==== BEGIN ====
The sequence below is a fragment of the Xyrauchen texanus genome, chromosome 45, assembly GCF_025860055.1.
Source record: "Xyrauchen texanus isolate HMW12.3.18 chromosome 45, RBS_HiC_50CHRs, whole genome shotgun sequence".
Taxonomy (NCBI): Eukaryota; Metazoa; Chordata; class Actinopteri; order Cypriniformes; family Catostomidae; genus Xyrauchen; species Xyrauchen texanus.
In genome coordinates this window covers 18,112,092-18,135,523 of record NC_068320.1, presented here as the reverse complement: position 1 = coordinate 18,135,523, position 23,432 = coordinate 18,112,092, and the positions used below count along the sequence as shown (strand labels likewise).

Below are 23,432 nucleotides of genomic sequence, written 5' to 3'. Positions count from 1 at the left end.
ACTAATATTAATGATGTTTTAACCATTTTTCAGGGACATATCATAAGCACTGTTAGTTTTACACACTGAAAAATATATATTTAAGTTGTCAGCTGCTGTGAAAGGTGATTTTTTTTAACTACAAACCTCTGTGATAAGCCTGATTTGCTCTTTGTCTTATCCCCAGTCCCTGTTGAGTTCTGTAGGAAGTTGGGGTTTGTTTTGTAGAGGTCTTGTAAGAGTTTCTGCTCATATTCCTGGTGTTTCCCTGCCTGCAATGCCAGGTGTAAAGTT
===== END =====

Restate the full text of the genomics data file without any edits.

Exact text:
The sequence below is a fragment of the Xyrauchen texanus genome, chromosome 45, assembly GCF_025860055.1.
Source record: "Xyrauchen texanus isolate HMW12.3.18 chromosome 45, RBS_HiC_50CHRs, whole genome shotgun sequence".
Taxonomy (NCBI): Eukaryota; Metazoa; Chordata; class Actinopteri; order Cypriniformes; family Catostomidae; genus Xyrauchen; species Xyrauchen texanus.
In genome coordinates this window covers 18,112,092-18,135,523 of record NC_068320.1, presented here as the reverse complement: position 1 = coordinate 18,135,523, position 23,432 = coordinate 18,112,092, and the positions used below count along the sequence as shown (strand labels likewise).

Below are 23,432 nucleotides of genomic sequence, written 5' to 3'. Positions count from 1 at the left end.
ACTAATATTAATGATGTTTTAACCATTTTTCAGGGACATATCATAAGCACTGTTAGTTTTACACACTGAAAAATATATATTTAAGTTGTCAGCTGCTGTGAAAGGTGATTTTTTTTAACTACAAACCTCTGTGATAAGCCTGATTTGCTCTTTGTCTTATCCCCAGTCCCTGTTGAGTTCTGTAGGAAGTTGGGGTTTGTTTTGTAGAGGTCTTGTAAGAGTTTCTGCTCATATTCCTGGTGTTTCCCTGCCTGCAATGCCAGGTGTAAAGTT